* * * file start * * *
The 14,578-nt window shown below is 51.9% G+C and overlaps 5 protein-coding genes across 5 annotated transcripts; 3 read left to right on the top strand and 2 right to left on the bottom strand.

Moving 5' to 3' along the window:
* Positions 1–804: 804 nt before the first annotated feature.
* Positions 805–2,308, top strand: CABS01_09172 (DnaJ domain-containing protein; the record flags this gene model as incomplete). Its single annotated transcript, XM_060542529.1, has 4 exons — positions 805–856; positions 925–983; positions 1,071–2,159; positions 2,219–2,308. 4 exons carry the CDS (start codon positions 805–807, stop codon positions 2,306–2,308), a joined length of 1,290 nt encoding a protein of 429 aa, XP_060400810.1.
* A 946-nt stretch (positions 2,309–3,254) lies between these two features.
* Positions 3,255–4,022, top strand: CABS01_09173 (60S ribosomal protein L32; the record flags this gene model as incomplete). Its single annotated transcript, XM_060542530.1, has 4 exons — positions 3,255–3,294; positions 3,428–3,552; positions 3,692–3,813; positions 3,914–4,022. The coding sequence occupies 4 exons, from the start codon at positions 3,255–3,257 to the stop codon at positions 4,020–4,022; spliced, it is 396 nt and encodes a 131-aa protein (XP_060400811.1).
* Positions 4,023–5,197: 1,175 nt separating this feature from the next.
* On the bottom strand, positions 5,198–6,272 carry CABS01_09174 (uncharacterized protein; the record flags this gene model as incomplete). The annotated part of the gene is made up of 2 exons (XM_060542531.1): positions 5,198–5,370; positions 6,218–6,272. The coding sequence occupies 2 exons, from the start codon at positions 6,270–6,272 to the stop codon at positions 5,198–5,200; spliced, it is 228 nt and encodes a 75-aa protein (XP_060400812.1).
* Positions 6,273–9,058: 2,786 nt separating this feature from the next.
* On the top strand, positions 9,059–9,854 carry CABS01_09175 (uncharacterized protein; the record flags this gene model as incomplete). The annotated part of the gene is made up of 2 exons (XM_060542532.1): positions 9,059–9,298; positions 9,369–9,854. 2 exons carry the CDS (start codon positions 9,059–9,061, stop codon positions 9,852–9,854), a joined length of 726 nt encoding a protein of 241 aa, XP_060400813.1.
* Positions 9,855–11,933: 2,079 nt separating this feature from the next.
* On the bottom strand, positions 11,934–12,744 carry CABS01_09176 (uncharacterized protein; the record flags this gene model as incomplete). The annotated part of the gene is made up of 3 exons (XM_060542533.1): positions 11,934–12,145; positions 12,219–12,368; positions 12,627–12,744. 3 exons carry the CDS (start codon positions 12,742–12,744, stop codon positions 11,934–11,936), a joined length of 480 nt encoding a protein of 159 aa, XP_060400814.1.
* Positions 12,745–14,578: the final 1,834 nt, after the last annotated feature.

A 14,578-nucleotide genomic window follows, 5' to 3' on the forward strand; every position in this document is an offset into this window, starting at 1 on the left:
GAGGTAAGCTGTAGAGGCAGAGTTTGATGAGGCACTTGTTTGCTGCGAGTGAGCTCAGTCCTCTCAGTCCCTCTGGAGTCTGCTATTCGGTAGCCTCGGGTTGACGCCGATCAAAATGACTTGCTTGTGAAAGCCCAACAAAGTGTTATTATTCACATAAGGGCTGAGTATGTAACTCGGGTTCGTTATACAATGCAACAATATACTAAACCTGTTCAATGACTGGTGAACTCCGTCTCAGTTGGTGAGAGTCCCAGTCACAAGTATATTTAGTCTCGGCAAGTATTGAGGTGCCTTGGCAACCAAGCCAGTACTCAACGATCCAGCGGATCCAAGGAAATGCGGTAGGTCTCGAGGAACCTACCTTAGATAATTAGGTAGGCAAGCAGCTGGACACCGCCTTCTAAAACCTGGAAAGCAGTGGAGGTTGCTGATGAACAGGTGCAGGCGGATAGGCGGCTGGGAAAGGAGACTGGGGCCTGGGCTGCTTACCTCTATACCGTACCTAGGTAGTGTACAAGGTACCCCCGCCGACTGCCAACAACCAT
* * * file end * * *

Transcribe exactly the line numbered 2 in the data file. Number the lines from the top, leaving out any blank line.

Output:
Moving 5' to 3' along the window: